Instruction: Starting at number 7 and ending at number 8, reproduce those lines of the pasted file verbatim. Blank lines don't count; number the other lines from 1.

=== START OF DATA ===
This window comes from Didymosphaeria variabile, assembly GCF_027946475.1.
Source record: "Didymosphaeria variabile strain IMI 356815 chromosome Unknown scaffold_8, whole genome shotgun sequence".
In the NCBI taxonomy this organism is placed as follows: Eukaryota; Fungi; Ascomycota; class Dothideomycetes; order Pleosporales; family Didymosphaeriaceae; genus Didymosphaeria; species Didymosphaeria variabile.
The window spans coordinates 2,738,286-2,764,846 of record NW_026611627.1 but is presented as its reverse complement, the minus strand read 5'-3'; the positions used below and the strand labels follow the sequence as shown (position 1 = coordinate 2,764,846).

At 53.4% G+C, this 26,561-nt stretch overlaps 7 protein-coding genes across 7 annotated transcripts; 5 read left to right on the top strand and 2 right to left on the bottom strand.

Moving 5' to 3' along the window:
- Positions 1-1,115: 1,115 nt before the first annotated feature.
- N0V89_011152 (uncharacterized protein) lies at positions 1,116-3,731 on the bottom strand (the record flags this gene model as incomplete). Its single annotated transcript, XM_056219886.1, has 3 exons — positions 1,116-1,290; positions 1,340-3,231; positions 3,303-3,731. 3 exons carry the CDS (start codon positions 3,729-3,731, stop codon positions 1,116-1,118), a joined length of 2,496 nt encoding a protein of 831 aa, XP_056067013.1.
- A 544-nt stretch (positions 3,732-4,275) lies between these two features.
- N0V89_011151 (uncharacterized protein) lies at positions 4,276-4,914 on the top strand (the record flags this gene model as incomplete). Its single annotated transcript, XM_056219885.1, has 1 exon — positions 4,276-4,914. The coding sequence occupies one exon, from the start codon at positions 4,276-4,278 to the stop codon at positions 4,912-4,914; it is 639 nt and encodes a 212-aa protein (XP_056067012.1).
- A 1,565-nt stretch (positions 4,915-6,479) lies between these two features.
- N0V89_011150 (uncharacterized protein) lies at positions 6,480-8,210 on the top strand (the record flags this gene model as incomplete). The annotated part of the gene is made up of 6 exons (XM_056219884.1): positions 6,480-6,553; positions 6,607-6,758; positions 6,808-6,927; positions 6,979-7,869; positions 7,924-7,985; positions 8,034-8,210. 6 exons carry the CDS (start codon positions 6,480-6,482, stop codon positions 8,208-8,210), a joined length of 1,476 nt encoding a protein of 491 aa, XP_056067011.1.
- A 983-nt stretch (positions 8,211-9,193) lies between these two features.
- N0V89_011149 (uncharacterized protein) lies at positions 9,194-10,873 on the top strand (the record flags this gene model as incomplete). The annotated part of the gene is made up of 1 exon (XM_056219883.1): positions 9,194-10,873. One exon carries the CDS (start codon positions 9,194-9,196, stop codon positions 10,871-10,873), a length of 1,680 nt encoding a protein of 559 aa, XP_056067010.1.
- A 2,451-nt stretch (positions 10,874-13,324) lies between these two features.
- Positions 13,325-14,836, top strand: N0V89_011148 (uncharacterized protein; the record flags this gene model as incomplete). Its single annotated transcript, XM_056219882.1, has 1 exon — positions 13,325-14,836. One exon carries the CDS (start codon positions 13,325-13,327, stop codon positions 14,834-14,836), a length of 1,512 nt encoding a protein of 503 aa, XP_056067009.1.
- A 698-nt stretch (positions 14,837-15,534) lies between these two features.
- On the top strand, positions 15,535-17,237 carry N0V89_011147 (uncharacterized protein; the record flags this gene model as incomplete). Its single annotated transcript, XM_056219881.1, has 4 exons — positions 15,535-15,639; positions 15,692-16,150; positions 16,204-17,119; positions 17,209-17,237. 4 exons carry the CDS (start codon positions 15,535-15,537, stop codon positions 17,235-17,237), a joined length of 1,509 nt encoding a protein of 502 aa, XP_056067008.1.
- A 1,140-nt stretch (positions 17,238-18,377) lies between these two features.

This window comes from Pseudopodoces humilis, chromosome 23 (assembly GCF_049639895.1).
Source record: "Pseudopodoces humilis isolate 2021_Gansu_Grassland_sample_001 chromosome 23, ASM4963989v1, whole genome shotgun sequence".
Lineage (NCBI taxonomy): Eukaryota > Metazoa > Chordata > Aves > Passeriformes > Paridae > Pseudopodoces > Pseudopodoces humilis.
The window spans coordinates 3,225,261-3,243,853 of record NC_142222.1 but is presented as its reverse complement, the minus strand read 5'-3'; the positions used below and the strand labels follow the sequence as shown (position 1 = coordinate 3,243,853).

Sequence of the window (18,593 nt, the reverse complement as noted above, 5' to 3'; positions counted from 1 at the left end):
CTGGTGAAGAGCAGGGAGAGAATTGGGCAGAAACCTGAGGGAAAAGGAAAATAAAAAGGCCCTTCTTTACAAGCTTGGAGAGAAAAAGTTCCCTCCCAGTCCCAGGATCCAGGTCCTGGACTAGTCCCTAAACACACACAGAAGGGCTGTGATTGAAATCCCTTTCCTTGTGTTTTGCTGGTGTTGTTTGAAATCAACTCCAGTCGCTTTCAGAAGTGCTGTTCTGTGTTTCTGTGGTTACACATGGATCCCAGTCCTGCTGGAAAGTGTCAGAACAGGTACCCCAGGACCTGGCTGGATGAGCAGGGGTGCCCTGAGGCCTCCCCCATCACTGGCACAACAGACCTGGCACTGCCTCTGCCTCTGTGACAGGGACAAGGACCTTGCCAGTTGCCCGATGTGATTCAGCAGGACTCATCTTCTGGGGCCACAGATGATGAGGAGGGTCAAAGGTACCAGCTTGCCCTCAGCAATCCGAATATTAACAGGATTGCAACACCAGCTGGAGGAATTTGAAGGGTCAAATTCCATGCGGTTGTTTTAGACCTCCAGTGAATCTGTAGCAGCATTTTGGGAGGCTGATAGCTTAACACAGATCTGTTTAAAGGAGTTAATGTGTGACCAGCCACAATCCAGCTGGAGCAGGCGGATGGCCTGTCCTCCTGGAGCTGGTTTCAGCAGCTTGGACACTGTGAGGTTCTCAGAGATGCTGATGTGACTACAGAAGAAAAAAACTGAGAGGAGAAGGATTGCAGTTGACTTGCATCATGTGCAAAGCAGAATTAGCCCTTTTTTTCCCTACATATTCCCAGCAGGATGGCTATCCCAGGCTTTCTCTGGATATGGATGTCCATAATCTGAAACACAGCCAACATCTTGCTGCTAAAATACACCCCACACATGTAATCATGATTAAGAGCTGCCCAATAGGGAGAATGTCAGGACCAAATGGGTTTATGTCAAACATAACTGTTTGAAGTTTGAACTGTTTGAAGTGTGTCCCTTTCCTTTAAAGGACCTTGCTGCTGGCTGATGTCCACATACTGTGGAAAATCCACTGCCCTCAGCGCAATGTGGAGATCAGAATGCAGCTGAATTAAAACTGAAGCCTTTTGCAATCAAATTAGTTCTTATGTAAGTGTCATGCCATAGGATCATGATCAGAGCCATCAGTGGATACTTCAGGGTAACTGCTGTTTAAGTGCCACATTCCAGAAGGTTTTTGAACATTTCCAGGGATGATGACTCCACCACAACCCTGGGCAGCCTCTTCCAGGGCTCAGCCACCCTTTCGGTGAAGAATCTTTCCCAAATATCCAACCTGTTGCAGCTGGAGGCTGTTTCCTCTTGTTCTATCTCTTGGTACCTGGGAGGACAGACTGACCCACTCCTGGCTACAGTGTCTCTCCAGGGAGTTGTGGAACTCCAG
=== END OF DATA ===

- Positions 1-1,115: 1,115 nt before the first annotated feature.
- N0V89_011152 (uncharacterized protein) lies at positions 1,116-3,731 on the bottom strand (the record flags this gene model as incomplete). Its single annotated transcript, XM_056219886.1, has 3 exons — positions 1,116-1,290; positions 1,340-3,231; positions 3,303-3,731. 3 exons carry the CDS (start codon positions 3,729-3,731, stop codon positions 1,116-1,118), a joined length of 2,496 nt encoding a protein of 831 aa, XP_056067013.1.